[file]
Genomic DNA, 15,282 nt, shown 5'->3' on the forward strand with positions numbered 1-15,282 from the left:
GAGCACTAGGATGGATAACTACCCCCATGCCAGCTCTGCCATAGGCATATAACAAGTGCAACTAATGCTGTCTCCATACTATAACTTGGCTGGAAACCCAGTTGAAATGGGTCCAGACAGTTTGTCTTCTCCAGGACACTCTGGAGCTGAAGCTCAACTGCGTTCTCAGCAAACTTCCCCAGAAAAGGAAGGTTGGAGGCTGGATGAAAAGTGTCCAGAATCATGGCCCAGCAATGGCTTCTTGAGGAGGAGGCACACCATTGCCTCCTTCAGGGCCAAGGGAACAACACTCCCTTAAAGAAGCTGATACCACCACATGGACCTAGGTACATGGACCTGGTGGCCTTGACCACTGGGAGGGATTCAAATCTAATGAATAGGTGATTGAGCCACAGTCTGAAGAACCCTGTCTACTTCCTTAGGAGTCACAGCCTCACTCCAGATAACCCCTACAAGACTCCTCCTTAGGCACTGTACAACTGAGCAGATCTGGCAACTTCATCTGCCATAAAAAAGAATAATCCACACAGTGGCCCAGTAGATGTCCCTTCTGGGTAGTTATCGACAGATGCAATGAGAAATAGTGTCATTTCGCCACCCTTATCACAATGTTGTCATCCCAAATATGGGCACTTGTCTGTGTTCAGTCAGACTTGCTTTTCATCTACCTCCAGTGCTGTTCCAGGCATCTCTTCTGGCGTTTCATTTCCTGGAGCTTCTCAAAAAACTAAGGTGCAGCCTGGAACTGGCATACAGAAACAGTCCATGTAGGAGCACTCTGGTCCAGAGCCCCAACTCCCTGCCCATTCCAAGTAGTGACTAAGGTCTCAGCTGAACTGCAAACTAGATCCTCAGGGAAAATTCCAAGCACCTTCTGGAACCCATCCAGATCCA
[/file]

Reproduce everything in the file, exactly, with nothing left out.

Genomic DNA, 15,282 nt, shown 5'->3' on the forward strand with positions numbered 1-15,282 from the left:
GAGCACTAGGATGGATAACTACCCCCATGCCAGCTCTGCCATAGGCATATAACAAGTGCAACTAATGCTGTCTCCATACTATAACTTGGCTGGAAACCCAGTTGAAATGGGTCCAGACAGTTTGTCTTCTCCAGGACACTCTGGAGCTGAAGCTCAACTGCGTTCTCAGCAAACTTCCCCAGAAAAGGAAGGTTGGAGGCTGGATGAAAAGTGTCCAGAATCATGGCCCAGCAATGGCTTCTTGAGGAGGAGGCACACCATTGCCTCCTTCAGGGCCAAGGGAACAACACTCCCTTAAAGAAGCTGATACCACCACATGGACCTAGGTACATGGACCTGGTGGCCTTGACCACTGGGAGGGATTCAAATCTAATGAATAGGTGATTGAGCCACAGTCTGAAGAACCCTGTCTACTTCCTTAGGAGTCACAGCCTCACTCCAGATAACCCCTACAAGACTCCTCCTTAGGCACTGTACAACTGAGCAGATCTGGCAACTTCATCTGCCATAAAAAAGAATAATCCACACAGTGGCCCAGTAGATGTCCCTTCTGGGTAGTTATCGACAGATGCAATGAGAAATAGTGTCATTTCGCCACCCTTATCACAATGTTGTCATCCCAAATATGGGCACTTGTCTGTGTTCAGTCAGACTTGCTTTTCATCTACCTCCAGTGCTGTTCCAGGCATCTCTTCTGGCGTTTCATTTCCTGGAGCTTCTCAAAAAACTAAGGTGCAGCCTGGAACTGGCATACAGAAACAGTCCATGTAGGAGCACTCTGGTCCAGAGCCCCAACTCCCTGCCCATTCCAAGTAGTGACTAAGGTCTCAGCTGAACTGCAAACTAGATCCTCAGGGAAAATTCCAAGCACCTTCTGGAACCCATCCAGATCCA